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STATE OF THE ARTS: Chalk the Block

It’s almost time for Chalk the Block , the largest public arts festival in the southwest. The event is free and will feature over 200 artists. This year, special installations include Impulse, a publicly activated light and sound experience; Intrude, a large installation of blow up animals; Paradox Pyramid, an interactive abstract pyramid installation and much more.

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This week, Words on a Wire host Tim Hernandez visits with poet Heather Dobbins to talk about her new collection, River Mouth.

The El Paso International Music Foundation was formed to is to empower El Paso/Juarez/Las Cruces musicians and promote the local music scene. They do this through education, advocacy and building awareness. 

It’s almost time for Chalk the Block, the largest public arts festival in the southwest. The event is free and will feature over 200 artists.

This year, special installations include  Impulse, a publicly activated light and sound experience; Intrude, a large installation of blow up animals; Paradox Pyramid, an interactive abstract pyramid installation and much more. 

On this edition of Good to Grow, hosts Denise Rodriguez, John  White, and Jan Petrzelka discuss growing herbs in the fall in the desert southwest.

Charles Horak speaks with Austin Young and Carlos De La Torre of Tower Productions.  Tower Productions are working to build a library of short films from a variety of filmmakers in the southwest region.

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The remains of Matthew Shepard, whose death became an important symbol in the fight against homophobia — and whose name is on a key U.S. hate-crime law — will be interred at Washington National Cathedral later this month.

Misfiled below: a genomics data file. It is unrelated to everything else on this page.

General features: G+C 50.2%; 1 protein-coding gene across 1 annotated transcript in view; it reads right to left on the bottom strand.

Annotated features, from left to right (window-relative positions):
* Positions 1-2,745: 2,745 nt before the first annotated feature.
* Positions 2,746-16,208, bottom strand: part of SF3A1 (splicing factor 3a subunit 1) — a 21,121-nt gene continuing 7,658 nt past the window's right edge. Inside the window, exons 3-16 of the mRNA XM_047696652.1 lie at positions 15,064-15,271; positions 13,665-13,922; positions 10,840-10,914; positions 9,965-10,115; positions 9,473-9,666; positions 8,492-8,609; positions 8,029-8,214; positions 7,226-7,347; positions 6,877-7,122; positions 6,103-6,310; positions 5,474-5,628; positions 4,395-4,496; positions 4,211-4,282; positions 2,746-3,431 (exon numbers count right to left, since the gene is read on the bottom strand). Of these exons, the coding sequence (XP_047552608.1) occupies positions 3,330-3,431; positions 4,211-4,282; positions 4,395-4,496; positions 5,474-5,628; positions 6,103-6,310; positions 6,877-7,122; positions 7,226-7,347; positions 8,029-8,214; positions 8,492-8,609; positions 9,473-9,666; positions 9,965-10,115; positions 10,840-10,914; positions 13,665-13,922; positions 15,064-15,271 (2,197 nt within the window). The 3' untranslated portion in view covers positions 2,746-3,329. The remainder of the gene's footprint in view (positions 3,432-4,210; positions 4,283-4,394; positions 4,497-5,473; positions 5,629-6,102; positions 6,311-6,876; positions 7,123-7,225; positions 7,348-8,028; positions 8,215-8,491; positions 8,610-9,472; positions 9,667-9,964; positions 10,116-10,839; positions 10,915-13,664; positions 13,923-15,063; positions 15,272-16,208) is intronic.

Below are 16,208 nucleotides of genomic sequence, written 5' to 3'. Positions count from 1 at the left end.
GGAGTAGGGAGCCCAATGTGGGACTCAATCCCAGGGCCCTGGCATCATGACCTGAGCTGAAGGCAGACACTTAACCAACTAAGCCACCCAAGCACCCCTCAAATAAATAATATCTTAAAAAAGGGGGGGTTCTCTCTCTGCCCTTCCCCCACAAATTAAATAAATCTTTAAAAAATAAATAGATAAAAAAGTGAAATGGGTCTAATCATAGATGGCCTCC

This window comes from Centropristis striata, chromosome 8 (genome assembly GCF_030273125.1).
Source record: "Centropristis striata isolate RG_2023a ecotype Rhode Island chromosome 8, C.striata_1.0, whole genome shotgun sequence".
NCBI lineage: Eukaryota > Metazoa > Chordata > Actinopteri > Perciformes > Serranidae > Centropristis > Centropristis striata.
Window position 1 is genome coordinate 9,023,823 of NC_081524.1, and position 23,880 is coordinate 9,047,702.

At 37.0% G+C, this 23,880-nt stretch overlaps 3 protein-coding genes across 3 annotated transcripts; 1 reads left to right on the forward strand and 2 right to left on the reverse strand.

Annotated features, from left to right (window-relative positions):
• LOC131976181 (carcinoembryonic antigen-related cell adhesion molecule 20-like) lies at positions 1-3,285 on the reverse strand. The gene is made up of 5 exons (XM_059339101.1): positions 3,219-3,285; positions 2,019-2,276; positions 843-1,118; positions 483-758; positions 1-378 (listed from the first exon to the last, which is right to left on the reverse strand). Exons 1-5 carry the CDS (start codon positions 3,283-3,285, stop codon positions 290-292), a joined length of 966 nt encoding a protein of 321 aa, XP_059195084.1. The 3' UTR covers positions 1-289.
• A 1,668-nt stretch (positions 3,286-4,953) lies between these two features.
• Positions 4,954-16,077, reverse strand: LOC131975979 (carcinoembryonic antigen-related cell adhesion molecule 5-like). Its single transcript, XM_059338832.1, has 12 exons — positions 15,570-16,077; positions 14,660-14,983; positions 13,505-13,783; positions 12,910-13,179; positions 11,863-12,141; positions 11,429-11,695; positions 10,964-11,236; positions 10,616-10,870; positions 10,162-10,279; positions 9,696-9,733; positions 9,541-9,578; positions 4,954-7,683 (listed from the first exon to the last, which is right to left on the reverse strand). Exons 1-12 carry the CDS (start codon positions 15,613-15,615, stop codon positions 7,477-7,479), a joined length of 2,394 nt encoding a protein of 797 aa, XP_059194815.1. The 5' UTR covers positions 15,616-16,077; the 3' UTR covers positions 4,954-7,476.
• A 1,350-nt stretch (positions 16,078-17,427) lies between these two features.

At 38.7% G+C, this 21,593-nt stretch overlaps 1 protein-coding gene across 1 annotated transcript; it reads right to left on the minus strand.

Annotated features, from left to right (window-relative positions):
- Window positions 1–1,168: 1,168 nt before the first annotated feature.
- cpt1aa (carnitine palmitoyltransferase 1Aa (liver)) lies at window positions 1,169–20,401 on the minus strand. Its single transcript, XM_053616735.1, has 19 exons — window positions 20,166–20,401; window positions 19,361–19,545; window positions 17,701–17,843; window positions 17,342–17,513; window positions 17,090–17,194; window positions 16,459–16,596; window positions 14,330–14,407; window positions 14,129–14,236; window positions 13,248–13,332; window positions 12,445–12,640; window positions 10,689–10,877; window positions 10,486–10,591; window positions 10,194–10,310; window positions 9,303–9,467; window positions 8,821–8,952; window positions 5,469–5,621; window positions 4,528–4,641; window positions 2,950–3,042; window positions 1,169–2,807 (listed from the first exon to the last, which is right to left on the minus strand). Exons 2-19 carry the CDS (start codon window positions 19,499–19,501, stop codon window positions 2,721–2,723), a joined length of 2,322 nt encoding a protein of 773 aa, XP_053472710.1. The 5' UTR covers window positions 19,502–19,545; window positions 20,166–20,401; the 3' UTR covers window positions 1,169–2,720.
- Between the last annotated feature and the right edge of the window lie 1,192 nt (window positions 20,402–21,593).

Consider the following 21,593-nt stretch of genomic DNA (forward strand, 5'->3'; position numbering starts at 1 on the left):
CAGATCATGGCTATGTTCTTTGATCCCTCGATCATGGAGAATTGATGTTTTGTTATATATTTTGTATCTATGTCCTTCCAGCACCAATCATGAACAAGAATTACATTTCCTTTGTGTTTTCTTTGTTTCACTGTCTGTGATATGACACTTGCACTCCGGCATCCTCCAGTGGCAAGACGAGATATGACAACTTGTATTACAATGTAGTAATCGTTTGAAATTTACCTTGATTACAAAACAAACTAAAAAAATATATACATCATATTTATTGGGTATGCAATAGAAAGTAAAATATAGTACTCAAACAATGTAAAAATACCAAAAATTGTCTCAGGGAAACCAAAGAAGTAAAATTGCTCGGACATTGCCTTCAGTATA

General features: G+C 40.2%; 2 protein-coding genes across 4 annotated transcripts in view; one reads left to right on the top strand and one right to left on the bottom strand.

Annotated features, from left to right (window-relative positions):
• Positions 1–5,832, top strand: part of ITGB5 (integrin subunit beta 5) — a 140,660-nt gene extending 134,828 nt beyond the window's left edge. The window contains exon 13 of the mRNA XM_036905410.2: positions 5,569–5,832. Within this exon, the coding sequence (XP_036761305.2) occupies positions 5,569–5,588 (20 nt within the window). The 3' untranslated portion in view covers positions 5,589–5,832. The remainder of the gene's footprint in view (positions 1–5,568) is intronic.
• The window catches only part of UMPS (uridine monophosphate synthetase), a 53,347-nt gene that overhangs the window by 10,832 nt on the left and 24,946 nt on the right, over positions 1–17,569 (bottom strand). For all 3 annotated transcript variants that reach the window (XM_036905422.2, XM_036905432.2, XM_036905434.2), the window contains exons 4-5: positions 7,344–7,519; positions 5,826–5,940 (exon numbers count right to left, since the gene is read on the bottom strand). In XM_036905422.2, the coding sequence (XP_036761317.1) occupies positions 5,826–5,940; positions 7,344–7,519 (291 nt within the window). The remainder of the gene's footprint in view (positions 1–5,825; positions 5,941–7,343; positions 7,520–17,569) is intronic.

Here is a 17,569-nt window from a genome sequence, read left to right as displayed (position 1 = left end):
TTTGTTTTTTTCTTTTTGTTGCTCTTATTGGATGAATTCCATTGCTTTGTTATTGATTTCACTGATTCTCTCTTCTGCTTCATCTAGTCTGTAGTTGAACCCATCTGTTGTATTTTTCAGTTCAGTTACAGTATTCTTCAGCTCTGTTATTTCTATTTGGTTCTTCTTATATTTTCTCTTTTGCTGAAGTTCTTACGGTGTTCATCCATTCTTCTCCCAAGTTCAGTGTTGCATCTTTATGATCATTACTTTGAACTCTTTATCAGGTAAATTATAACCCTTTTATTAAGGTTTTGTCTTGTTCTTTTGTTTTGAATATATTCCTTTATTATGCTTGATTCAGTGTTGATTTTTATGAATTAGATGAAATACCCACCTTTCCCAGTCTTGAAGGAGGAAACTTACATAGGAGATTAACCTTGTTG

Shepard's parents say they're "proud and relieved to have a final resting place for Matthew's ashes."

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Press secretary Sarah Sanders last walked up to the lectern in the White House press briefing room on Oct. 3 after a 23-day drought. Before that, there had been an 18-day stretch with no briefing.

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OK, let's go back to that moment when two women confronted Senator Jeff Flake in an elevator on Capitol Hill about the sexual assault allegations against Brett Kavanaugh.

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Senate Majority Leader Mitch McConnell has a message for Republican voters who are celebrating the confirmation of Supreme Court Justice Brett Kavanaugh: Get to the polls in November if you want more conservatives sitting on judicial benches.

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Ensuring that people with pre-existing health conditions can get and keep health insurance is the most popular part of the Affordable Care Act. It has also become a flashpoint in this fall's midterm campaigns across the country.

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House Democratic leader Nancy Pelosi vowed this week to demand President Trump's tax returns if Democrats win control of the House of Representatives next month.

Pelosi, seeking to regain her gavel as House speaker after elections in November, told The San Francisco Chronicle editorial board that the move "is one of the first things we'd do — that's the easiest thing in the world. That's nothing."

After the huge sell-off Wednesday, U.S. stocks fell sharply again Thursday. At one point, the Dow was down nearly 700 points. By late afternoon, it had regained some ground but closed down 546 points or a little more than 2 percent.